We started north slowly as there was plenty of time before our rendezvous in Santiago de Compostelo with Portugese Peregrine amigos, Alison and Monica.
Zaragoza is a beautiful city oozing with reverence for its Roman history and is named for the first Roman Emperor, Caesar Augustus (CA).
The myriad anniversary celebrations of his death 2000 years ago, while we were there, included a play we saw called Julia. It turned out to be a monologue, delivered in Spanish of course, by the central character, so all but the heavy underlying emotional bass notes alluded us. Pity that, because Julia Caesaria (39 BC-14 AD) was CA’s little known only biological child who, having divorced her mother immediately after her birth so he could remarry, married her off to three consecutive husbands,including his stepson, Tiberius, he thought would prove useful political assets to his future. Then, having borne her father a goodly number of heirs, none of which, curiously, survived long enough to inherit the office, he exiled her to a barren island for alleged extensive “shameful promiscuity”! His own professed deep, religious convictions, forced this public gesture. He was conferred God status posthumously; his daughter died in exile on the island. Is it something about the name Julia that attracts top-drawer treachery and intrigue?
If Caesar Augustus was the curly headed boy around here, the favourite girl……well, one of the basilicas we visited was the Cathedral of Our Lady of the Pillar, built by Spain’s lead Christian evangelist, St James, having “seen” Mary standing on a small stone pillar with a modest wooden statue of herself and asking he honour her in this way. For the past 2000 years to this day there is a line of people every day waiting to kiss this statue. Needless to say we resisted sharing our pagan germs with the holy ones!
Next stop was a small high density coastal town, filled mainly with retirees and their very small dogs who most definitely called Castro-Urdiales home, as we were reminded with each careful step between the footpath messages. We had hope to nest for a week close enough to Bilbao to day-trip to Frank Gehrey’s splendid Guggenheim, which is all and everything plus more beauty than the human heart can bear without being rendered fat and bloated with shameful bingeing. Pictured here without benefit of flattering light, is the forecourt, featuring a mammoth spider by the late French sculptor, Louise Bourgeois, called Maman, a clanging name, packed with complexities relating to her deeply contemplated emotionalities around motherings.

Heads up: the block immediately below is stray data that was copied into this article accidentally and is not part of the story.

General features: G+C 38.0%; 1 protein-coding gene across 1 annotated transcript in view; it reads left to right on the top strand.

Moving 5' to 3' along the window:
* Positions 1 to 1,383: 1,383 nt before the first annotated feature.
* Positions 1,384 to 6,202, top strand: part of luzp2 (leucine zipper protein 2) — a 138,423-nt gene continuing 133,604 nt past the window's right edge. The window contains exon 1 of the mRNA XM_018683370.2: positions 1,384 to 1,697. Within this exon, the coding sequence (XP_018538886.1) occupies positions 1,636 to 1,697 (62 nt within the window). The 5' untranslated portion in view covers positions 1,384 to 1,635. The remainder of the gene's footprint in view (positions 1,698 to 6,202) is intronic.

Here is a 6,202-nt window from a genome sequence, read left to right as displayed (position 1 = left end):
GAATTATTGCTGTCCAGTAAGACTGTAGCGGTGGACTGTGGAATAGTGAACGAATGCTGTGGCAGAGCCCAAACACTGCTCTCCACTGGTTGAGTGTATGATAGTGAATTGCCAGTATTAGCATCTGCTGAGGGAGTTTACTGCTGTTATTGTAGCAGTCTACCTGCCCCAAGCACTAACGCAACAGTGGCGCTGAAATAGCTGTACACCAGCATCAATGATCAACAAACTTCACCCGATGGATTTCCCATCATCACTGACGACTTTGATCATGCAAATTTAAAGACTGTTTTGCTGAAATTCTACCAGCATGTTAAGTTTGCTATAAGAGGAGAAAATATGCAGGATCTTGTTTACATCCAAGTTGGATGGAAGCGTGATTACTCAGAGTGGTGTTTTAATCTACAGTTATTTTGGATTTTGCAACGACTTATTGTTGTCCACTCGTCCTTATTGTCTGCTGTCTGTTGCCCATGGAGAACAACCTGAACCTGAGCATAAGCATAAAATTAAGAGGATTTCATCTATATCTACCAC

Other famous installation artists on exhibition included: Richard Serra, Ernesto Neto, Yoko Ono, Jeff Koons. Pretty damn well-loaded you might say. hic
Castro-Urdiales itself may have been more appealing had the Spanish rain kept faith with its reputed confinement “on the plains”. But, alas… Santander, Comillas, San Vicente de La Barquera…..rain, rain, fabulous but grey-day-making rain. So we moved inland on the very morning the wonderful sun showed itself again!
in Covadonga in the western foothills of the Picos de Europa (working) National Park. In July 1918, Don Pedro Pidal, marquis of Villaviciosa, became El Primo environmentalist in Spain by implementing the first of the Spanish laws which commissioned National Parks,creating “”Montaña de Covadonga”, the first National Park in Spain, with a surface area of 16,925 hectares. More than seventy years had to pass so that a new law, enlarging the National Park established limits, was approved by Parliament. On the 30th of May of 1995 the National Park of “Picos de Europa” was declared; embracing an extension of 64,660 hectares, converting it not only in the largest National Park Spain, but also in Europe.”
Yes, the beans tasted great but the Foodie Fotografia is yet a bite amateurish… ….totally without hubris unlike some Others in this national park, like the celebrated endangered wild brown bears, assorted chamois, herds of cows plus their nervous bull minders. But little did we expect to find, as we drove (yes, shakily drove) through the elegant beech forests en route, that we would encounter kindreds of our namesake kind! as well as one of their close familiars, Desmon Iberico, who spoke fluent Pyrenees Mole which we thought sounded very much like Meander Valley Platypus.
We have noticed no grey haired women in Spain – not even the very very old. Occasionally our grey heads are recognised for their great age and marvellous wisdom and we bare revered as “jubiladas” (Seniors). Truly jubilant when discounts are up to 50%. So… Ladies in Spain we adoradas ‘specially since we became jubiladas….